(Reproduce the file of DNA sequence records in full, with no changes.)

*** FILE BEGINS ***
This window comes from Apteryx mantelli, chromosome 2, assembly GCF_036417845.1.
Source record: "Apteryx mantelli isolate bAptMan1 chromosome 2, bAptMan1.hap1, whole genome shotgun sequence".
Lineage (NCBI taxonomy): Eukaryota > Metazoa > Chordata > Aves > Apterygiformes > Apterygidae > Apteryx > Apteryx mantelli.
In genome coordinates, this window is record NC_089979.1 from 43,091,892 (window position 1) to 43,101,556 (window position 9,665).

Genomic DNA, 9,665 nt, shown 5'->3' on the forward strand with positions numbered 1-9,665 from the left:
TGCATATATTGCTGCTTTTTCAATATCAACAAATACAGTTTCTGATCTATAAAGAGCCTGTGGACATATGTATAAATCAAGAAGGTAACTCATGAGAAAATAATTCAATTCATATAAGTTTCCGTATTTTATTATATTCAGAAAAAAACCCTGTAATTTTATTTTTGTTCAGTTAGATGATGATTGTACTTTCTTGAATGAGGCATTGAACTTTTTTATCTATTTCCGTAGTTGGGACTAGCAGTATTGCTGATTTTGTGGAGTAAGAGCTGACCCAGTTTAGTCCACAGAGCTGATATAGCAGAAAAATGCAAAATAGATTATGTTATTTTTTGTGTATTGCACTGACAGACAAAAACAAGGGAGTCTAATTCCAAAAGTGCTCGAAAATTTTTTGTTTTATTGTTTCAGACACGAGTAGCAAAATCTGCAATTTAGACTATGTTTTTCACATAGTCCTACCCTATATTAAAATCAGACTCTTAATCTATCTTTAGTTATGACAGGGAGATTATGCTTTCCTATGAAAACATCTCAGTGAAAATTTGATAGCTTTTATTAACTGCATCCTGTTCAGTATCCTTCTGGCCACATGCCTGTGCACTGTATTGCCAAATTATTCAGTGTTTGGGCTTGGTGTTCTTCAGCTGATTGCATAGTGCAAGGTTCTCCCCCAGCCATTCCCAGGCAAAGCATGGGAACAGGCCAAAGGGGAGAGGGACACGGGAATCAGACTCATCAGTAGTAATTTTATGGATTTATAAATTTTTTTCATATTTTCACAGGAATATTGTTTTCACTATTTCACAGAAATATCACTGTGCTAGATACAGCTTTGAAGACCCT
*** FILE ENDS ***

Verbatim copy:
This window comes from Apteryx mantelli, chromosome 2, assembly GCF_036417845.1.
Source record: "Apteryx mantelli isolate bAptMan1 chromosome 2, bAptMan1.hap1, whole genome shotgun sequence".
Lineage (NCBI taxonomy): Eukaryota > Metazoa > Chordata > Aves > Apterygiformes > Apterygidae > Apteryx > Apteryx mantelli.
In genome coordinates, this window is record NC_089979.1 from 43,091,892 (window position 1) to 43,101,556 (window position 9,665).

Genomic DNA, 9,665 nt, shown 5'->3' on the forward strand with positions numbered 1-9,665 from the left:
TGCATATATTGCTGCTTTTTCAATATCAACAAATACAGTTTCTGATCTATAAAGAGCCTGTGGACATATGTATAAATCAAGAAGGTAACTCATGAGAAAATAATTCAATTCATATAAGTTTCCGTATTTTATTATATTCAGAAAAAAACCCTGTAATTTTATTTTTGTTCAGTTAGATGATGATTGTACTTTCTTGAATGAGGCATTGAACTTTTTTATCTATTTCCGTAGTTGGGACTAGCAGTATTGCTGATTTTGTGGAGTAAGAGCTGACCCAGTTTAGTCCACAGAGCTGATATAGCAGAAAAATGCAAAATAGATTATGTTATTTTTTGTGTATTGCACTGACAGACAAAAACAAGGGAGTCTAATTCCAAAAGTGCTCGAAAATTTTTTGTTTTATTGTTTCAGACACGAGTAGCAAAATCTGCAATTTAGACTATGTTTTTCACATAGTCCTACCCTATATTAAAATCAGACTCTTAATCTATCTTTAGTTATGACAGGGAGATTATGCTTTCCTATGAAAACATCTCAGTGAAAATTTGATAGCTTTTATTAACTGCATCCTGTTCAGTATCCTTCTGGCCACATGCCTGTGCACTGTATTGCCAAATTATTCAGTGTTTGGGCTTGGTGTTCTTCAGCTGATTGCATAGTGCAAGGTTCTCCCCCAGCCATTCCCAGGCAAAGCATGGGAACAGGCCAAAGGGGAGAGGGACACGGGAATCAGACTCATCAGTAGTAATTTTATGGATTTATAAATTTTTTTCATATTTTCACAGGAATATTGTTTTCACTATTTCACAGAAATATCACTGTGCTAGATACAGCTTTGAAGACCCT